As educational institutions return after the summer break, the debate on mandatory vaccinations for staff and students is impossible to avoid. Whilst there has been news of universities and workplaces in the US requiring attendees to be vaccinated in order to return, in the UK, organisations have been more hesitant when balancing their duty of care to staff and students with discrimination law.
This has led to businesses and other institutions taking a softer approach, informing and encouraging employees and, where appropriate, students, to take up the vaccine without making it a requirement for attendance.
In spite of various political statements, the underlying law which would apply to any mandatory vaccination policy has not changed, and nor has there been any formal guidance from the Government which might support a more directive position from employers or other venues, including those in educational settings, on vaccination.
The issues for educational establishments are twofold – a duty of care to students who attend their premises, and a duty of care to their employees.
Staff Vaccination policies
In relation to staff, there are twin issues of both protection from infection and therefore illness and possibly the ability to spread the virus, as well as beneficial arrangements for those who have been vaccinated who come into close contact with the virus (in that isolation is not required). Institutions thinking of enforcing vaccination or taking other measures such as not extending paid isolation leave for unvaccinated staff, or even going as far as terminating employment if a staff member is not vaccinated, should approach with caution.
There are risks in mandating vaccination, including opening an employer up to claims of indirect discrimination on grounds of religion or belief, disability, or pregnancy/sex for those who cannot have the vaccine, or personal injury claims in the event of an adverse side effect. There are also potentially data protection issues associated with asking for and proving vaccination status, which institutions would be wise to consider.
For all of those reasons, guidance in the UK (in particular, from the employment advisory body ACAS) has so far focused on advising employers to encourage and support staff to get a vaccination (such as by sharing the facts on vaccination or offering paid time off to do so). Some employers are choosing to approach this by putting in place a formal “Covid-19 vaccination policy” (which may set out the employer’s position on vaccination, but in most cases doesn’t impose an obligation upon employees to be vaccinated). Policies may also treat vaccinated and unvaccinated staff differently, e.g. where the obligations to self-isolate vary. Where such policies go further than legal requirements, e.g. with regard to pay for periods of isolation, an employer should consider exceptions so that those who are not able to have the vaccine are not disadvantaged as far as is possible.
Vaccination for students
Whilst much of the above is relevant to students too, there’s an important distinction between students above school leaving age, who can make a choice for themselves, and children under 18, who may or may not be vaccinated and may need parental consent. The risk/benefit analysis is also different for those who are younger in terms of their likely vulnerability to the disease. So far in the UK only children aged 16 and 17 have been offered the vaccine. On 3 September, the JCVI declined to recommend the extension of vaccination to all 12-15 year olds, although those with medical conditions or who live with others who are vulnerable to COVID-19 will be offered the vaccination. The decision on wider vaccination of these groups has been left in the hands of the chief medical officers of each of the four nations of the UK, and while it is hoped that a joint decision can be reached, at time of writing the outcome is unknown, which will only add to the uncertainty facing educational institutions.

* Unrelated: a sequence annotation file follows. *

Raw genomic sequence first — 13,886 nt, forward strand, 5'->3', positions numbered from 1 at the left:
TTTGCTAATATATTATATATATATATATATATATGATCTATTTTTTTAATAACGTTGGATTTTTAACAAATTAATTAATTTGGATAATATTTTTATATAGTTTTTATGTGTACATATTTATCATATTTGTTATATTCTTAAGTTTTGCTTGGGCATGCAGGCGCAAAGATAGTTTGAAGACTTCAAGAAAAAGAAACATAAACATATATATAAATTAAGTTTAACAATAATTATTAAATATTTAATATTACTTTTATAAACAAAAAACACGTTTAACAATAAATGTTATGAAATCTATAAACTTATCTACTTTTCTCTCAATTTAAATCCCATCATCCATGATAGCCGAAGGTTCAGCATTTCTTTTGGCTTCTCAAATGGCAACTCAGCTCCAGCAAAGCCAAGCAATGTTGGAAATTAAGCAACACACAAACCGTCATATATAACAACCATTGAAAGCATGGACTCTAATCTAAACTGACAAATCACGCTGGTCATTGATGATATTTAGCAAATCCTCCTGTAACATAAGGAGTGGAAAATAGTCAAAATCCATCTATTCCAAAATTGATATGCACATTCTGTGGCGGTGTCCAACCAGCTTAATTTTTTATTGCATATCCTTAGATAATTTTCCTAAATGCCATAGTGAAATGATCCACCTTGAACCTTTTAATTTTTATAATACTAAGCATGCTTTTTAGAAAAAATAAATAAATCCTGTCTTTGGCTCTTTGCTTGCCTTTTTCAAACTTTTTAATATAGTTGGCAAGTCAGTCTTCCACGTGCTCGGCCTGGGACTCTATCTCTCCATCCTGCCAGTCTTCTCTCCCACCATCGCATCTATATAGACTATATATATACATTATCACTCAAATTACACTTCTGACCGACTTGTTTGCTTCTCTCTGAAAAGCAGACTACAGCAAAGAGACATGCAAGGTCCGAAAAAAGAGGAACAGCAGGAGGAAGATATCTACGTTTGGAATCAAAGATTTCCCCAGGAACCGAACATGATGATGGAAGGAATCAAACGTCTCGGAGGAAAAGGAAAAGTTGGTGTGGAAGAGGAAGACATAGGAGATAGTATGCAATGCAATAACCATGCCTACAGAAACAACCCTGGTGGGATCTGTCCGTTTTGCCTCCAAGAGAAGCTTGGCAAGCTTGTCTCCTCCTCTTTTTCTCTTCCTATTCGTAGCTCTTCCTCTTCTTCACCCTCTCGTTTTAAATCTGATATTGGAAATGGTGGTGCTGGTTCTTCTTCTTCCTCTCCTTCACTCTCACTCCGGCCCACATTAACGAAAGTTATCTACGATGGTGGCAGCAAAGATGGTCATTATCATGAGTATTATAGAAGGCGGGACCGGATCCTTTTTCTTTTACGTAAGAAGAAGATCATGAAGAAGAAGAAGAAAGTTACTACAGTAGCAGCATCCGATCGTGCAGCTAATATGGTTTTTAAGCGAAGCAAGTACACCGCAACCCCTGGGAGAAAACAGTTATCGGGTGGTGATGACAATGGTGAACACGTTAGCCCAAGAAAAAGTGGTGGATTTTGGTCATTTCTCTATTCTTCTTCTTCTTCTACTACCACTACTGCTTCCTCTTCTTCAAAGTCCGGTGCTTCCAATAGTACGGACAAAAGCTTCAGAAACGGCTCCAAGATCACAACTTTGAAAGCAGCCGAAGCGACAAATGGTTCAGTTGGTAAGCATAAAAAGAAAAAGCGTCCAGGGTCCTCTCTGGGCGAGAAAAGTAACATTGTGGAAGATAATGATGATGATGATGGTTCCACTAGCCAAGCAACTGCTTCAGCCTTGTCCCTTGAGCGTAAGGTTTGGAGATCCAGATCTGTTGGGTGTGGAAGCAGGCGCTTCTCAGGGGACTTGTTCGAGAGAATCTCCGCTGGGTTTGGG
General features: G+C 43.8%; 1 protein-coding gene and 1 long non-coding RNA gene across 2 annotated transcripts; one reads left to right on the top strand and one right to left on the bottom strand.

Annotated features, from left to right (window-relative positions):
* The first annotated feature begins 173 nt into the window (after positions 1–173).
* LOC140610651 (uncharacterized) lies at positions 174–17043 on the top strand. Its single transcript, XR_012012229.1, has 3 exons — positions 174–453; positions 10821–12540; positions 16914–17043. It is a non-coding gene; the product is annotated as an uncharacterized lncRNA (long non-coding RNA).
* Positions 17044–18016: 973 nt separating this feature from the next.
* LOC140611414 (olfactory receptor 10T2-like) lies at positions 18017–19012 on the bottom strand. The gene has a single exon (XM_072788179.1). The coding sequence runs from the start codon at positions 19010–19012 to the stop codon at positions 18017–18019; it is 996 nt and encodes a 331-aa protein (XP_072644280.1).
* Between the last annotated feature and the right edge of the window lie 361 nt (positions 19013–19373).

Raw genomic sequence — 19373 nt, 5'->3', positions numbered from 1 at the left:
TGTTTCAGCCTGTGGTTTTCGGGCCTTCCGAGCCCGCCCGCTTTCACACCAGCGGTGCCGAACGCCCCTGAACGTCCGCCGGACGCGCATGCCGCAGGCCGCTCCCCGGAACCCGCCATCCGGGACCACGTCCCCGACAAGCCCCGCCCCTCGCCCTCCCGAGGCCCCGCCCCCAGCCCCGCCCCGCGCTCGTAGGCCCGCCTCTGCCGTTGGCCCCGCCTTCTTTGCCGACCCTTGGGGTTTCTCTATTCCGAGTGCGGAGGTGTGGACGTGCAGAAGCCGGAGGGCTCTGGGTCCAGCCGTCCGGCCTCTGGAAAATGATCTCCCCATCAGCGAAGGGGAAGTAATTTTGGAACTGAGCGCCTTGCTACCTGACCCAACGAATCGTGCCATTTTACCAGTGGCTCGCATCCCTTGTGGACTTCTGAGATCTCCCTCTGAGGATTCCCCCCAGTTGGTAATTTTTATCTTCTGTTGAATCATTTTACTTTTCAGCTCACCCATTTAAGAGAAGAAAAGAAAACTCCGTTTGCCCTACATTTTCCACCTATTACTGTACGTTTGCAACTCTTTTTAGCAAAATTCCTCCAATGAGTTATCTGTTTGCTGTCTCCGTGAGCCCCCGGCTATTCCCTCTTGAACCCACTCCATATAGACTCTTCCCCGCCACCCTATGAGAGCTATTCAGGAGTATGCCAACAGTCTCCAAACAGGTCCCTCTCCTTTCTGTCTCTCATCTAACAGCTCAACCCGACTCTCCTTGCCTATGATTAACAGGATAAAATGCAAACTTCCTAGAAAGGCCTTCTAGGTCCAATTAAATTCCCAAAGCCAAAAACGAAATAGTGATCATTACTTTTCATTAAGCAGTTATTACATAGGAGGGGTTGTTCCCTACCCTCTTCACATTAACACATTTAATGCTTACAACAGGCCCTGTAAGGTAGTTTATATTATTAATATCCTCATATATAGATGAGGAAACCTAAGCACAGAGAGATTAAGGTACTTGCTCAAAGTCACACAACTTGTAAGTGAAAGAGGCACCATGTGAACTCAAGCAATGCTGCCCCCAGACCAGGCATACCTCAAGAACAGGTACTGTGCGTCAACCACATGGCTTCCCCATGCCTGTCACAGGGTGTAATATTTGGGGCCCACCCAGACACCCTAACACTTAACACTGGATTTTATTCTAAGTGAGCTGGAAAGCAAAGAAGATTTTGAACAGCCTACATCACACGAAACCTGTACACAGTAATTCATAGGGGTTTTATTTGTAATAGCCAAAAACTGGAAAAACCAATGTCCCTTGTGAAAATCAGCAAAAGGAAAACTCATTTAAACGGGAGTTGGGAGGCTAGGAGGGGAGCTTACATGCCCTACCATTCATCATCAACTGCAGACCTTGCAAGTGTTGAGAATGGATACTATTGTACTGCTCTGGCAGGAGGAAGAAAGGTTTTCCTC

There have been reports from within government that there are no plans to bring in requirements for covid passports in higher education institutions for university students. That they are not required logically would not of course prevent an independent institution going ‘above and beyond’ in its own approach, but whether this would be seen as out of step in the UK or the higher education sector and (even if it was) whether that could be viewed unfavourably by staff or students remains to be seen.
Unfortunately at this point there are no hard-and-fast answers (and none of the varying approaches have been legally tested as yet). Each organisation should work through their risk assessments and act or mitigate accordingly. It is also worth bearing in mind that those who have been vaccinated can still catch and transmit COVID-19 and so other protective measures such as improved ventilation should be considered and implemented alongside a vaccination policy. When looking at any COVID-19 measures, thought should be given to those with disabilities. Those who rely on lip reading can struggle when mask wearing is mandated. Relaxing of COVID-19 security measures can also make those with vulnerabilities feel unsafe or uncomfortable and thought should be given to how to make spaces inclusive.
So what can be done? Schools, colleges and universities should aim to inform staff and students (where applicable) about vaccination. Mandating or requiring proof of vaccination opens up issues that can be complex and put institutions at risk. Any other COVID-19 security measures should be carefully considered to ensure that they are inclusive, in particular to those with disabilities.